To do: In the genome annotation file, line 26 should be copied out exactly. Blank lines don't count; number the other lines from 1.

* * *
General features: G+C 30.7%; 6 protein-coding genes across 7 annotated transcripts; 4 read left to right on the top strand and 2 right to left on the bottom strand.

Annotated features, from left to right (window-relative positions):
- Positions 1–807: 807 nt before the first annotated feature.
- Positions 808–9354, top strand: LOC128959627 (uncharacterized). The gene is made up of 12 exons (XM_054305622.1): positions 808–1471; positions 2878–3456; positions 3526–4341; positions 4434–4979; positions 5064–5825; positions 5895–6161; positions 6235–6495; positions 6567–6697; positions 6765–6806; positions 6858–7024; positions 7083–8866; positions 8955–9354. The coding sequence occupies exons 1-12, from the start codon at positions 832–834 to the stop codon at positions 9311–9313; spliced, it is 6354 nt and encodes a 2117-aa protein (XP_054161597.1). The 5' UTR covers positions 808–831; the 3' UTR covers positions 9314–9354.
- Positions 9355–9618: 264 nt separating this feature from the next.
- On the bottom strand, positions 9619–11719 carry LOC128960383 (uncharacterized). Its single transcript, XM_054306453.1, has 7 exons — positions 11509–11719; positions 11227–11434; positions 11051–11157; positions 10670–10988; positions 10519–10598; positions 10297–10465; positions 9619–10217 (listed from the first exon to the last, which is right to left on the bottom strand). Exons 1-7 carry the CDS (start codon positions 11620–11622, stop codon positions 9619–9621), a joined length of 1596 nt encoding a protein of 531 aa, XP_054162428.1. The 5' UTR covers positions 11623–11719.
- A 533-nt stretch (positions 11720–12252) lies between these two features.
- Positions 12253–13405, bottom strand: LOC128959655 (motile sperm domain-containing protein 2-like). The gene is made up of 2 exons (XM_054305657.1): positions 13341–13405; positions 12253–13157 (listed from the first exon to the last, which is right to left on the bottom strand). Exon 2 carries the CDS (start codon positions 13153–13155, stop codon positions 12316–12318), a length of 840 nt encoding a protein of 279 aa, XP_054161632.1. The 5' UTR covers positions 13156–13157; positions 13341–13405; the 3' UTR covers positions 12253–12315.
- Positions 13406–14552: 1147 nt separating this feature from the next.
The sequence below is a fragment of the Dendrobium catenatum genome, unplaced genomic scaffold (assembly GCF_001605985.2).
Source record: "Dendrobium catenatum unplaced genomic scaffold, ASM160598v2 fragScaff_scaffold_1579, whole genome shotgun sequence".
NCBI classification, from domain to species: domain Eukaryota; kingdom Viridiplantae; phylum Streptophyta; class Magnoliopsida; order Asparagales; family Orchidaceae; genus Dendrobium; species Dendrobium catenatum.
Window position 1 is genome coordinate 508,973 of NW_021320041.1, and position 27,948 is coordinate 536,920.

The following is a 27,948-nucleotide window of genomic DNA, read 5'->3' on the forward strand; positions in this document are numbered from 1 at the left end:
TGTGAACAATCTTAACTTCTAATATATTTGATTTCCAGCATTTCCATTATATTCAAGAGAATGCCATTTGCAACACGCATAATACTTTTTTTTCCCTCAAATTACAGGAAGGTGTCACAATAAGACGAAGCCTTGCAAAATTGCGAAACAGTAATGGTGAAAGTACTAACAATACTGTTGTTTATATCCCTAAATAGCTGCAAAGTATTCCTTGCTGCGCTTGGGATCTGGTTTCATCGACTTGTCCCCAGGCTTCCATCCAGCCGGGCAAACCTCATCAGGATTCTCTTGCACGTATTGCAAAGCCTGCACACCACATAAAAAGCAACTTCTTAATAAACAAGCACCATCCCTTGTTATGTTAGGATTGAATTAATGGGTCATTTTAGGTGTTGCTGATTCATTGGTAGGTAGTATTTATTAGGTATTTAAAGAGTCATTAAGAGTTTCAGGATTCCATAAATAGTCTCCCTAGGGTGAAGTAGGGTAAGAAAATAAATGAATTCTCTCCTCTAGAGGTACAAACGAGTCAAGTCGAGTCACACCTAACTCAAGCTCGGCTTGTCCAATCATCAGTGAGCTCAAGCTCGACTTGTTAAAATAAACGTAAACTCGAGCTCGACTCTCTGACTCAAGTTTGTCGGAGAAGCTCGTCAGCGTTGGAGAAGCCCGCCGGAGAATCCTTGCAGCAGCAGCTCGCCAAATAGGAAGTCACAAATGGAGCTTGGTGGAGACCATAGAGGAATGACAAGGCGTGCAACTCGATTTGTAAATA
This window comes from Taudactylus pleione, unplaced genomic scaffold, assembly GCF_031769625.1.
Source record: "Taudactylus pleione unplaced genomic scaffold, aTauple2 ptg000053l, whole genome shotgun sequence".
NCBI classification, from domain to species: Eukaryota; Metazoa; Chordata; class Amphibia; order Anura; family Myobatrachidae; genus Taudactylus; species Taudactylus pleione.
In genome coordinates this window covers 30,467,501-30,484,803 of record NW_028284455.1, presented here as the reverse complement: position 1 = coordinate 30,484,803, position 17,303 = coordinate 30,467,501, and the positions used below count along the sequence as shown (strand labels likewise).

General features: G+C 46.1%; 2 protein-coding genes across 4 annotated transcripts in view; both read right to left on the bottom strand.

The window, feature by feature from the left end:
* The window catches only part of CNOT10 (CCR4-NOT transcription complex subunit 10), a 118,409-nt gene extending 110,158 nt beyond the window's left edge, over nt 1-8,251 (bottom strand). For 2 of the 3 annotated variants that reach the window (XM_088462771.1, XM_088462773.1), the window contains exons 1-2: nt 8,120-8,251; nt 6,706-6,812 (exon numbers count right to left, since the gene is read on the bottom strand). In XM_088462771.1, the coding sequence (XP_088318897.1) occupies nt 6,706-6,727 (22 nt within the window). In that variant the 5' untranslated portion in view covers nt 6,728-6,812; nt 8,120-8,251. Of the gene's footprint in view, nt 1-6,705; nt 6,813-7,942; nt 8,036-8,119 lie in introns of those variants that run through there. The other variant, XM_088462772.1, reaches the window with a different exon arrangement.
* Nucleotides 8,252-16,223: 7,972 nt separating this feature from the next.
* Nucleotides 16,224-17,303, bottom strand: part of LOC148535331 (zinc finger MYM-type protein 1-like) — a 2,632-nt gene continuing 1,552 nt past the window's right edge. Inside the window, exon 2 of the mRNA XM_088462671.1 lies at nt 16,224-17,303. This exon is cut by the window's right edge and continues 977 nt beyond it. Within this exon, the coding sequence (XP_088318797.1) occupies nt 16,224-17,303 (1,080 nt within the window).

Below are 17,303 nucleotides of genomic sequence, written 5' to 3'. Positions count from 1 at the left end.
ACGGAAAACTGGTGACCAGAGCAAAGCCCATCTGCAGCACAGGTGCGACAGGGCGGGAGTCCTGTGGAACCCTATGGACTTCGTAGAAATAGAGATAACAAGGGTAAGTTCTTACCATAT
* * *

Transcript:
ACGGAAAACTGGTGACCAGAGCAAAGCCCATCTGCAGCACAGGTGCGACAGGGCGGGAGTCCTGTGGAACCCTATGGACTTCGTAGAAATAGAGATAACAAGGGTAAGTTCTTACCATAT